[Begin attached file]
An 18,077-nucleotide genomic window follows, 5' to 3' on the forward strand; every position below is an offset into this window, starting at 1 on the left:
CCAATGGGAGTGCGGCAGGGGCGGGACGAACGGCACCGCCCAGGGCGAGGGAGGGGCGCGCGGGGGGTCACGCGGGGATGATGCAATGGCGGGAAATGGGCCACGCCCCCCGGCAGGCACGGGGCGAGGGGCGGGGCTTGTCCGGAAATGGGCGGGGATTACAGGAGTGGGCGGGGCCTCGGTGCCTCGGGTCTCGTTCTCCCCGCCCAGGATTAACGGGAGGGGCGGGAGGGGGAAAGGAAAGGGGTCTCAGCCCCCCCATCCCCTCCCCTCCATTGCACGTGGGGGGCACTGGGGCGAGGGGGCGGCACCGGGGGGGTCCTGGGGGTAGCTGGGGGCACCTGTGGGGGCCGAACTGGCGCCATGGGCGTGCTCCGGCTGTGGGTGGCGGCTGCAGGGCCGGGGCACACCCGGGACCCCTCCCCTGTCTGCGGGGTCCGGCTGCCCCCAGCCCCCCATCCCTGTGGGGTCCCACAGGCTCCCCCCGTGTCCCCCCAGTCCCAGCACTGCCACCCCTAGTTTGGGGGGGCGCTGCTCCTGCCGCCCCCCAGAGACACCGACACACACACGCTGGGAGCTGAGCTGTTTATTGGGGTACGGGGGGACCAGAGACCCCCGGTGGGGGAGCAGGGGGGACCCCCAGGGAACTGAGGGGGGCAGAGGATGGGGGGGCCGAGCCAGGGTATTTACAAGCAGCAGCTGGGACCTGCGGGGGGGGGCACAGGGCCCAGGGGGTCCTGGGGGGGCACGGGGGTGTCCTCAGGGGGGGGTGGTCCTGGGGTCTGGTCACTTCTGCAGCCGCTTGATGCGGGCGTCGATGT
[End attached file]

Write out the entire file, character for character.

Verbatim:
An 18,077-nucleotide genomic window follows, 5' to 3' on the forward strand; every position below is an offset into this window, starting at 1 on the left:
CCAATGGGAGTGCGGCAGGGGCGGGACGAACGGCACCGCCCAGGGCGAGGGAGGGGCGCGCGGGGGGTCACGCGGGGATGATGCAATGGCGGGAAATGGGCCACGCCCCCCGGCAGGCACGGGGCGAGGGGCGGGGCTTGTCCGGAAATGGGCGGGGATTACAGGAGTGGGCGGGGCCTCGGTGCCTCGGGTCTCGTTCTCCCCGCCCAGGATTAACGGGAGGGGCGGGAGGGGGAAAGGAAAGGGGTCTCAGCCCCCCCATCCCCTCCCCTCCATTGCACGTGGGGGGCACTGGGGCGAGGGGGCGGCACCGGGGGGGTCCTGGGGGTAGCTGGGGGCACCTGTGGGGGCCGAACTGGCGCCATGGGCGTGCTCCGGCTGTGGGTGGCGGCTGCAGGGCCGGGGCACACCCGGGACCCCTCCCCTGTCTGCGGGGTCCGGCTGCCCCCAGCCCCCCATCCCTGTGGGGTCCCACAGGCTCCCCCCGTGTCCCCCCAGTCCCAGCACTGCCACCCCTAGTTTGGGGGGGCGCTGCTCCTGCCGCCCCCCAGAGACACCGACACACACACGCTGGGAGCTGAGCTGTTTATTGGGGTACGGGGGGACCAGAGACCCCCGGTGGGGGAGCAGGGGGGACCCCCAGGGAACTGAGGGGGGCAGAGGATGGGGGGGCCGAGCCAGGGTATTTACAAGCAGCAGCTGGGACCTGCGGGGGGGGGCACAGGGCCCAGGGGGTCCTGGGGGGGCACGGGGGTGTCCTCAGGGGGGGGTGGTCCTGGGGTCTGGTCACTTCTGCAGCCGCTTGATGCGGGCGTCGATGT